Oxygen contains four variations on the track from Swans’ most recent release, To Be Kind. An “edit” that, of the versions here, is closest to that on the record—with a few surprises—is an early skeleton of the song, with Michael Gira and an acoustic guitar. He’s documented early song ideas this way for a long time, releasing the last several sets that became Angels of Light/Swans albums. There is also an acoustic version similar to the song sketch, but more realized. The EP also features a live version—for anyone who’s seen the band live, it’s a given that no recording can truly represent the feeling of seeing this band perform—something singular, beautiful, brutal and astounding in its emotional range. Also, having dedicated full LP sides to one song, Swans is not a singles kind of band. This collection of variations is best heard as a document of a song’s evolution. In this case, beginning in a room, just a person and a guitar—then being presented to the world. –T.H.
The Blue Eyes Original Motion Picture Soundtrack
JG Thirlwell = Mike Patton soundtracks + Angelo Badalamenti + Bruno Nicolai
JG Thirlwell has worked under many pseudonyms and project titles—Foetus being the most frequently used and well known. The Blue Eyes, released last year under Thirlwell’s given name, was accompanied by SOAK—under the Foetus moniker. The man is prolific, having also worked with Zola Jesus on a collection of reworked compositions. Those who may be unfamiliar with Thirlwell’s name have heard his work if they’ve ever watched The Venture Brothers. He is equally adept at creating soundscapes, delving into manic sonic experimentation and sweeping near-operatic romanticism, to composing more straightforward scores. The Blue Eyes is a dark affair, heavy on noir swells, plucked strings, drawn noise, and bass whispers. It sets and maintains a mood. I haven’t seen the film, but enjoyed the score. “Hanging Curse,” “Closet Eyes” and “VW” are recommended for a sense of the album’s overall feel. –T.H.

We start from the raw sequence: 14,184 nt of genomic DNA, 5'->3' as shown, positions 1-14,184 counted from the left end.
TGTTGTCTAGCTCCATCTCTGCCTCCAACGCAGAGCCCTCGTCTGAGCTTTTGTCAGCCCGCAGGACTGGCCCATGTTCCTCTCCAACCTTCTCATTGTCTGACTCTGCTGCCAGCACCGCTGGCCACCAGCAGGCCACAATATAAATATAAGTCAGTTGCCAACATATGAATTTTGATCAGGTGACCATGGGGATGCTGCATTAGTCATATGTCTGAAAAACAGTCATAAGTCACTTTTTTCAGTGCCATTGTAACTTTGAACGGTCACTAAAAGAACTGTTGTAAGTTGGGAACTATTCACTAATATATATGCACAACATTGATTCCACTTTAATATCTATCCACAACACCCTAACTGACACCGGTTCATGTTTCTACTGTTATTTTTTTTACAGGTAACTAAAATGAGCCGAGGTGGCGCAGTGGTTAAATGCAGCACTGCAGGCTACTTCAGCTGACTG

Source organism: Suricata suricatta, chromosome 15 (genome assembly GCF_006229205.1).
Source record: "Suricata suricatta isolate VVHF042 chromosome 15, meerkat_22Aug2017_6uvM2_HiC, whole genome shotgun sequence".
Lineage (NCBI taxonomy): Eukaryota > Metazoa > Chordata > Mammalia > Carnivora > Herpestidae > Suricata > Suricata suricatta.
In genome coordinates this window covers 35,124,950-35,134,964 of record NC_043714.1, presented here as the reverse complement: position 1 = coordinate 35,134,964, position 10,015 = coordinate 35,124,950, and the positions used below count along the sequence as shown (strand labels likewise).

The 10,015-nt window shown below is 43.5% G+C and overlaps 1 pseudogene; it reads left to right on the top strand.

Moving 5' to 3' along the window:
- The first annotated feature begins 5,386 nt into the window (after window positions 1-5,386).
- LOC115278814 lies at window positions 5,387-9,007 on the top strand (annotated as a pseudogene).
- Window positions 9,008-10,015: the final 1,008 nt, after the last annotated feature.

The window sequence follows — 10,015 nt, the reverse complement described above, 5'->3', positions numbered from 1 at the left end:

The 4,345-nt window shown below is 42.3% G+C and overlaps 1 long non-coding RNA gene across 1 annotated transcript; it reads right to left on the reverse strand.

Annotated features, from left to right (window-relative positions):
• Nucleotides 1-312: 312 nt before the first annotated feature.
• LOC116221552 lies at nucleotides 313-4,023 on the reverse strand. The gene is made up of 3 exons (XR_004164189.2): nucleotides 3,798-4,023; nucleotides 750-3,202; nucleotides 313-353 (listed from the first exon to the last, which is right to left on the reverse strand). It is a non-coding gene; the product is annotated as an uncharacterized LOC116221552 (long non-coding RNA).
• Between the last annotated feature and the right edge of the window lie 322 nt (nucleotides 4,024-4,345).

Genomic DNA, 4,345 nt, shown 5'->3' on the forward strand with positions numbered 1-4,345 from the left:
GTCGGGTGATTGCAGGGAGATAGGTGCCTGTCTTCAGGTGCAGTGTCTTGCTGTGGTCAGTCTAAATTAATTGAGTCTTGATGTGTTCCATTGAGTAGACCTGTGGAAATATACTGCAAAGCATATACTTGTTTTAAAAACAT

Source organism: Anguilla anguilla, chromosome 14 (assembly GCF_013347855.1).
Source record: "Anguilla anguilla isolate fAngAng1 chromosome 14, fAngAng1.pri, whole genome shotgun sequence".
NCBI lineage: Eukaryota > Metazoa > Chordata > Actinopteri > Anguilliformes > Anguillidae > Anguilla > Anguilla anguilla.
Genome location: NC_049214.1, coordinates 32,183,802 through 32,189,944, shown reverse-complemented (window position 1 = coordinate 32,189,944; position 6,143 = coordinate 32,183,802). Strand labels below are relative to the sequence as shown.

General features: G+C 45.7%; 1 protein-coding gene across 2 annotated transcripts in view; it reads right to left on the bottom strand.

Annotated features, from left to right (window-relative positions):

Scarred For Life
Moira Scar = Psychic TV + Naked City + Einstürzende Neubauten
Moira Scar is an Oakland, Cal., trio fond of wordplay—"De/Monster/A-Tiff" is the title of the opening track on Scarred for Life. That first track is a good guide for the direction the album will be taking. It starts ugly, and stays that way. It’s safe to assume that this is the point. Fans of Throbbing Gristle or those who take comfort in the uncomfortable should seek this record out. Not for everyone, but there is certainly a place for this music — art-damaged, freak/leftfield circles, especially. Each member plays multiple instruments, contributing to a cacophony much greater than one would assume a trio might be capable of making. If this is the case with their live presentation as well, which includes masks, bizarre headwear, and assorted props, Moira Scar must put on quite a show.